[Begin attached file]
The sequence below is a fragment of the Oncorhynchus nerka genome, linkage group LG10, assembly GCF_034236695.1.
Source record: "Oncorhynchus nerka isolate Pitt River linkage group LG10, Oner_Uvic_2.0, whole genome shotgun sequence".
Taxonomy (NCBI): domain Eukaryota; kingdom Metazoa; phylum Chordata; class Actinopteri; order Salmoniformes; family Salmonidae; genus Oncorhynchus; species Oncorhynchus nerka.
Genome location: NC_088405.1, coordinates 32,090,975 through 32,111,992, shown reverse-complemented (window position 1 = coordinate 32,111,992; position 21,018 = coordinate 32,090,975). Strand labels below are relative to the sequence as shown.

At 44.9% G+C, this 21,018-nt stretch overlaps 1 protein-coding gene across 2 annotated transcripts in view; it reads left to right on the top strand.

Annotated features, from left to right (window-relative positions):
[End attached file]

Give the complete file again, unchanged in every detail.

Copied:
The sequence below is a fragment of the Oncorhynchus nerka genome, linkage group LG10, assembly GCF_034236695.1.
Source record: "Oncorhynchus nerka isolate Pitt River linkage group LG10, Oner_Uvic_2.0, whole genome shotgun sequence".
Taxonomy (NCBI): domain Eukaryota; kingdom Metazoa; phylum Chordata; class Actinopteri; order Salmoniformes; family Salmonidae; genus Oncorhynchus; species Oncorhynchus nerka.
Genome location: NC_088405.1, coordinates 32,090,975 through 32,111,992, shown reverse-complemented (window position 1 = coordinate 32,111,992; position 21,018 = coordinate 32,090,975). Strand labels below are relative to the sequence as shown.

At 44.9% G+C, this 21,018-nt stretch overlaps 1 protein-coding gene across 2 annotated transcripts in view; it reads left to right on the top strand.

Annotated features, from left to right (window-relative positions):